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Posts Tagged ‘cappuccino’

Cappuccino was invented around the 1930, when the technical development of
espresso coffee machines arrived at the point of offering steam and
pressure to incorporate air to the milk and heat the milk in order to
transform fats and proteins to make the delicious foam that characterizes
a symbol of Italy.

Even if the Italians invented the cappuccino, techniques for processing
are sometimes not well known in the Italian bar, and it is a pity, because
the bar where you drink a good cappuccino is often crowded, and do it good
and maybe beautiful can give at the bar a great competitive advantage.

The name cappuccino is derived from the vest of Capuccino friars, which is
dark brown with a white caps, the perfect mix of coffee and milk!
Mount milk for cappuccino is important to make a cream, not bubbbles. The
goal to which we must strive to make a perfect cappuccino is to mount milk
without large bubbles but with a fine voluptuous cream, something that
give a magnificent creamy sensation on the palate and resist at the time
that your customer will read the newspaper at the table, and disappear
without leaving a sad caffelatte.

The basic rules of mounting the milk are: the position of the tip of the
kettle (or holes out of steam) on the surface of the milk, the control of
the temperature of the milk itself (no more than 65 °) and the correct
execution of foaming.

Ultimately, it will be important, after the foaming, the amalgam of milk
and foam that can make a perfect cappuccino.

Then pour the milk and wishing you enter the world of latte art, the art
of make drawings on the surface of cappuccino…. leaves, hearts , apples
but also dragons, butterflies, rabbits and a thousand other things that
fantasy, once the technique is right, will suggest you!

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Today we can try to clear some point.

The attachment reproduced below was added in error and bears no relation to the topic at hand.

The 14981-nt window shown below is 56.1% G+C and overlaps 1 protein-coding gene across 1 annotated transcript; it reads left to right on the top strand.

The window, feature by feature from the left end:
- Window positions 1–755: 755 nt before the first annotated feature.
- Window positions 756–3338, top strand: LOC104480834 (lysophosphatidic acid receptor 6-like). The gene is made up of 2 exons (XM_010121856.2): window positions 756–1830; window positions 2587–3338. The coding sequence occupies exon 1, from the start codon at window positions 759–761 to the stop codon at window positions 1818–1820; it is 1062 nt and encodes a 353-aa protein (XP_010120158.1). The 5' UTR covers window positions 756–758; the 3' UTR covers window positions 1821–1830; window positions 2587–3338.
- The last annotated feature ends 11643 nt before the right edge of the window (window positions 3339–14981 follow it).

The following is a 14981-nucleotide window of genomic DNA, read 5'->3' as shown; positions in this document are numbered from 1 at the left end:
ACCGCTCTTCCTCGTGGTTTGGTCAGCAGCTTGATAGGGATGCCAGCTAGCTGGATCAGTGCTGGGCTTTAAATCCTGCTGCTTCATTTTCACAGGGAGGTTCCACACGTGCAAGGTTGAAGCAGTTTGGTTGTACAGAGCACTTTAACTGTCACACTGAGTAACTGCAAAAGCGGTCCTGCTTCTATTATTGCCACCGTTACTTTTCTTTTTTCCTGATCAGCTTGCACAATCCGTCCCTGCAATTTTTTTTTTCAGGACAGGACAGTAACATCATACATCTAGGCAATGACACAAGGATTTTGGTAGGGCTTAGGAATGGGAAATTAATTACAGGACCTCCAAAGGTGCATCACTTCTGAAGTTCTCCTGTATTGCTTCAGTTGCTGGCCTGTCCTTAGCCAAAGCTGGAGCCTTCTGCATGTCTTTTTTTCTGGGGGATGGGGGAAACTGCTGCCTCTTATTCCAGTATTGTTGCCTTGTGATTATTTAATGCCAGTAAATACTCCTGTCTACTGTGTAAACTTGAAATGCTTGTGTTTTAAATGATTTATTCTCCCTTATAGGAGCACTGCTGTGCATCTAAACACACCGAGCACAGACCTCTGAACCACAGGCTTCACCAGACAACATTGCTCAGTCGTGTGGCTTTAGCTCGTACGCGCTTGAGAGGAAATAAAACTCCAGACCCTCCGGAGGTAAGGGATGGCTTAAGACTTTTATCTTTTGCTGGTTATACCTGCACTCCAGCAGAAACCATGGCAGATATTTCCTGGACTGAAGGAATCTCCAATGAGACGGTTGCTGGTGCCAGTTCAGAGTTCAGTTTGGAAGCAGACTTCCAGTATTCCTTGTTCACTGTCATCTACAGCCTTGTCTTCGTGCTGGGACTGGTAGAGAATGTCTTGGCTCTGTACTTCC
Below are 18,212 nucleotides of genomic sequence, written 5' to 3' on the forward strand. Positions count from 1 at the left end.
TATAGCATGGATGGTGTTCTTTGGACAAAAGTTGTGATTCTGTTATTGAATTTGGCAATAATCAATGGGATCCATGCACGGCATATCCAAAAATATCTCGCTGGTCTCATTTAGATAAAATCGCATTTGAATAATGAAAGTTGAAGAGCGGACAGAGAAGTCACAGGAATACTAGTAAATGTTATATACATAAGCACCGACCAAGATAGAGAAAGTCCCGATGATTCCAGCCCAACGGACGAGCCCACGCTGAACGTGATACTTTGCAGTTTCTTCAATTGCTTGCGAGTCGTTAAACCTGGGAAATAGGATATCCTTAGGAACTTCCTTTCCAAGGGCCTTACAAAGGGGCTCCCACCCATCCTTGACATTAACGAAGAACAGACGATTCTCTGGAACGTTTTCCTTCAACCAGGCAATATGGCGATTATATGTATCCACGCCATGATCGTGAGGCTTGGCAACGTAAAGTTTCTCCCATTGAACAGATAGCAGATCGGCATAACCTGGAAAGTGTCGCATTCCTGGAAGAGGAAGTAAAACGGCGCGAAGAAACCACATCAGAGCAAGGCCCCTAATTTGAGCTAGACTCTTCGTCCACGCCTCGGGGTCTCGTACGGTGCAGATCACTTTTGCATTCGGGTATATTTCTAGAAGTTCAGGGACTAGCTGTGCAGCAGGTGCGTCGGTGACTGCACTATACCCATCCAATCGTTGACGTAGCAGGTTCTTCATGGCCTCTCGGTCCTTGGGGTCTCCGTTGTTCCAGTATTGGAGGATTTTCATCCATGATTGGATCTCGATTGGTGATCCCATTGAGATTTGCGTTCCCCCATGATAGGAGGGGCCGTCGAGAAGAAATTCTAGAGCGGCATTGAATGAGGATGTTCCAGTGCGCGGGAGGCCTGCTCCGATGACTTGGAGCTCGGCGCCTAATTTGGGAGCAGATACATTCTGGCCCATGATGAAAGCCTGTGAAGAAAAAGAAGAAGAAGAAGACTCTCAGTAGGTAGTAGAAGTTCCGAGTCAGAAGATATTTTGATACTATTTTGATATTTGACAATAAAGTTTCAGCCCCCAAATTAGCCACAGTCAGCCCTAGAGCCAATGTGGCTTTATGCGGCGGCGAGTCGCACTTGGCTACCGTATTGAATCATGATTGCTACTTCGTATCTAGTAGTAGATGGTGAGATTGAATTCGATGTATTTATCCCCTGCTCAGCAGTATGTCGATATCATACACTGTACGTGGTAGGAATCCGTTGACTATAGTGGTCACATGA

Off course we know cappuccino. The classic italian recipe might be 1/3 of espresso, 1/3 of milk and 1/3 of milk foam.
The “latte macchiato” is normally served in a tall glass full of hot milk. We pour gently an espresso inside, making a “spot” on the surface of the milk itself.
We can define the “caffelatte” a kind of cappuccino without foam.
My computer seems broken…
Soon,
Gabriele Cortopassi

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Frothing milk for cappuccino means making a cream, not bubbles. The goal to which we must strive making a perfect cappuccino is to mount milk showing no large bubbles but a fine texture, voluptuous, something that will give, tasting it, a magnificent creamy sensation on the palate and a cream that resist all the time that your client are reading the newspaper at the table, without disappear and leave just a sad Caffelatte.

Given a correct technique, the milk frothing is processed for processing (!) through hot steam, fat and protein in milk, transformation that happens until around 65 degrees. This fact leads us to some considerations.
The milk must be the coldest possible, so we will have more time to work the foam before the milk reaches 65 °
It is difficult to use milk several times because the protein denaturing, in any case we must leave it to cool.
You can not warm up very little milk, we would have few proteins and it become hot too quickly.

The basic rule in milk frothing is the position of the tip of the steamer (or holes where the steam comes out) inside the milk.
If the tip is too deep in milk we will hear a noise deaf and not succeeding to incorporate air not mount the milk.
If the tip is too on the surface noise will become ‘glu glu’ and will be due to make many large bubbles.
The perfect point (what Americans call ‘sweet point’) is about half a centimetre below the surface of milk. As the milk tends to mount (must!) we may need to gradually lower the jug to keep the kettle to the same 0.5 cm.

The position of the tip compared to jug (as if seen from above) should be shifted slightly on one side, so as to enable the milk to rotate, driven by steam, forming a twist, a vortex..

Abroad is often used a thermometer put in the milk to see when the temperature reached 65 degrees Celsius.
in Italy this habit is not as widespread, indeed. However we can overcome it by placing his hand on the kettle, when this begins to burnt and becomes difficult to keep the palm the temperature is right (sure whether to froth the milk is a Norwegian sailor’s speech may be different…)

Once that the milk is ready we close the steam and take away the jug from the kettle (never do the opposite) and begins to ‘work’ the milk. We have to hit the jug gently to eliminate the bubbles (it only works if the milk is mounted well, otherwise you can beat it until the day after) and move the jug with wheel and large movement blending milk and foam, which tend to separate each other very quickly. If the milk is well amalgamated will be easy to pour foam and milk together.

Then we pour the milk, and we enter in the world of latte art, we will speak about…

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